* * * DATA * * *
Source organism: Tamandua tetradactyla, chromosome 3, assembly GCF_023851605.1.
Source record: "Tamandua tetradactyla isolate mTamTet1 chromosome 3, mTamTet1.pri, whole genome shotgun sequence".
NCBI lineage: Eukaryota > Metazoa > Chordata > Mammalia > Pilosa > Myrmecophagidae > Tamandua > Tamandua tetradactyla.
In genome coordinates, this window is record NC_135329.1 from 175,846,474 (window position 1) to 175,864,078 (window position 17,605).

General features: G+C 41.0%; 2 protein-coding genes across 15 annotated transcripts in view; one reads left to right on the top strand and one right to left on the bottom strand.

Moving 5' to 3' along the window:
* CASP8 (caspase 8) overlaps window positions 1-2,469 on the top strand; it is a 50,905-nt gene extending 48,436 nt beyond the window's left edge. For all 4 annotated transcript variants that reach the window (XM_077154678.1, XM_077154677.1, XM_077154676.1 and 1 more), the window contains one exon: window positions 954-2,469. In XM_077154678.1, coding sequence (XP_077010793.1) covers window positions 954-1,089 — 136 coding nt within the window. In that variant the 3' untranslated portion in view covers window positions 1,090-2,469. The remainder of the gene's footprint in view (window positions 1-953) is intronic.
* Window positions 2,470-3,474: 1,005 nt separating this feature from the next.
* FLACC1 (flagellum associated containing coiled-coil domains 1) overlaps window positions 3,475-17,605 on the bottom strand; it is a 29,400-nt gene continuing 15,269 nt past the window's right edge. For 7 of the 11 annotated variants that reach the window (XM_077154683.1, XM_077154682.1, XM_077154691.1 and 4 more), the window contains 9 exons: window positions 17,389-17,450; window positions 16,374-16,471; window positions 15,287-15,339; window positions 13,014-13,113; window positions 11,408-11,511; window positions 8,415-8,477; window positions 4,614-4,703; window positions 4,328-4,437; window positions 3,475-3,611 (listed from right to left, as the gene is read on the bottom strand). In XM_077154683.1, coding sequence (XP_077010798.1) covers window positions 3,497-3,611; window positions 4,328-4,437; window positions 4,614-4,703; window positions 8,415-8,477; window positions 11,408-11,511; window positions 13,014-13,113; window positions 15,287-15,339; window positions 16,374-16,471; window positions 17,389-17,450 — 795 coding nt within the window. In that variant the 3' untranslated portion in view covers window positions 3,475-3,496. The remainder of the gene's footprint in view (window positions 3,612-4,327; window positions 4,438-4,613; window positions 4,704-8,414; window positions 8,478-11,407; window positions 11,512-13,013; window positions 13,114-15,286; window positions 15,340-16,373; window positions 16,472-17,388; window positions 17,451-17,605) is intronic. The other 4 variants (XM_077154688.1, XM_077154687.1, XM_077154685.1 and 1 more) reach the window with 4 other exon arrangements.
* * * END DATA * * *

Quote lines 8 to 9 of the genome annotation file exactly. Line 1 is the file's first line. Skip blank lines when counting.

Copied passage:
* Window positions 2,470-3,474: 1,005 nt separating this feature from the next.
* FLACC1 (flagellum associated containing coiled-coil domains 1) overlaps window positions 3,475-17,605 on the bottom strand; it is a 29,400-nt gene continuing 15,269 nt past the window's right edge. For 7 of the 11 annotated variants that reach the window (XM_077154683.1, XM_077154682.1, XM_077154691.1 and 4 more), the window contains 9 exons: window positions 17,389-17,450; window positions 16,374-16,471; window positions 15,287-15,339; window positions 13,014-13,113; window positions 11,408-11,511; window positions 8,415-8,477; window positions 4,614-4,703; window positions 4,328-4,437; window positions 3,475-3,611 (listed from right to left, as the gene is read on the bottom strand). In XM_077154683.1, coding sequence (XP_077010798.1) covers window positions 3,497-3,611; window positions 4,328-4,437; window positions 4,614-4,703; window positions 8,415-8,477; window positions 11,408-11,511; window positions 13,014-13,113; window positions 15,287-15,339; window positions 16,374-16,471; window positions 17,389-17,450 — 795 coding nt within the window. In that variant the 3' untranslated portion in view covers window positions 3,475-3,496. The remainder of the gene's footprint in view (window positions 3,612-4,327; window positions 4,438-4,613; window positions 4,704-8,414; window positions 8,478-11,407; window positions 11,512-13,013; window positions 13,114-15,286; window positions 15,340-16,373; window positions 16,472-17,388; window positions 17,451-17,605) is intronic. The other 4 variants (XM_077154688.1, XM_077154687.1, XM_077154685.1 and 1 more) reach the window with 4 other exon arrangements.